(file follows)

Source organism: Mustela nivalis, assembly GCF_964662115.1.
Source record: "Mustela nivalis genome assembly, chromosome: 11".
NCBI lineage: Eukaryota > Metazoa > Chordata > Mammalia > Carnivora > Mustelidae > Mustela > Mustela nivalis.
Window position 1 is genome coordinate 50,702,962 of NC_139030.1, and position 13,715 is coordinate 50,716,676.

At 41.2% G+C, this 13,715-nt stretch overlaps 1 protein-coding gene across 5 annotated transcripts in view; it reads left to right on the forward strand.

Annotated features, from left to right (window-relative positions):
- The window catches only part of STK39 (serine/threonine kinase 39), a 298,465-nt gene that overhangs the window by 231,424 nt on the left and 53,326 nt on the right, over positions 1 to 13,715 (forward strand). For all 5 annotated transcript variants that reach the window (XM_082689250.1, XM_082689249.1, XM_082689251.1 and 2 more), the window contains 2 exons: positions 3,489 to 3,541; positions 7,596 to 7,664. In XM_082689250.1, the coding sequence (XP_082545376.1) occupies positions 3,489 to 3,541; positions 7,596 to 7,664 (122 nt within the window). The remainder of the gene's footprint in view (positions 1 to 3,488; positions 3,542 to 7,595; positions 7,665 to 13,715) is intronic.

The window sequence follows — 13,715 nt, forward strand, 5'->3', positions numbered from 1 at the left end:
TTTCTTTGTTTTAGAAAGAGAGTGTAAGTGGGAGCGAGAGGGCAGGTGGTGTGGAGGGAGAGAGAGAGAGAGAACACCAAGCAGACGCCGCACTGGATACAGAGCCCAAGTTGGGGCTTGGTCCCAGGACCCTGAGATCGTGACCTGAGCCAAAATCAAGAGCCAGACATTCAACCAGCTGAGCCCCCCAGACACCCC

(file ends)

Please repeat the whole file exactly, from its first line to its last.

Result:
Source organism: Mustela nivalis, assembly GCF_964662115.1.
Source record: "Mustela nivalis genome assembly, chromosome: 11".
NCBI lineage: Eukaryota > Metazoa > Chordata > Mammalia > Carnivora > Mustelidae > Mustela > Mustela nivalis.
Window position 1 is genome coordinate 50,702,962 of NC_139030.1, and position 13,715 is coordinate 50,716,676.

At 41.2% G+C, this 13,715-nt stretch overlaps 1 protein-coding gene across 5 annotated transcripts in view; it reads left to right on the forward strand.

Annotated features, from left to right (window-relative positions):
- The window catches only part of STK39 (serine/threonine kinase 39), a 298,465-nt gene that overhangs the window by 231,424 nt on the left and 53,326 nt on the right, over positions 1 to 13,715 (forward strand). For all 5 annotated transcript variants that reach the window (XM_082689250.1, XM_082689249.1, XM_082689251.1 and 2 more), the window contains 2 exons: positions 3,489 to 3,541; positions 7,596 to 7,664. In XM_082689250.1, the coding sequence (XP_082545376.1) occupies positions 3,489 to 3,541; positions 7,596 to 7,664 (122 nt within the window). The remainder of the gene's footprint in view (positions 1 to 3,488; positions 3,542 to 7,595; positions 7,665 to 13,715) is intronic.

The window sequence follows — 13,715 nt, forward strand, 5'->3', positions numbered from 1 at the left end:
TTTCTTTGTTTTAGAAAGAGAGTGTAAGTGGGAGCGAGAGGGCAGGTGGTGTGGAGGGAGAGAGAGAGAGAGAACACCAAGCAGACGCCGCACTGGATACAGAGCCCAAGTTGGGGCTTGGTCCCAGGACCCTGAGATCGTGACCTGAGCCAAAATCAAGAGCCAGACATTCAACCAGCTGAGCCCCCCAGACACCCC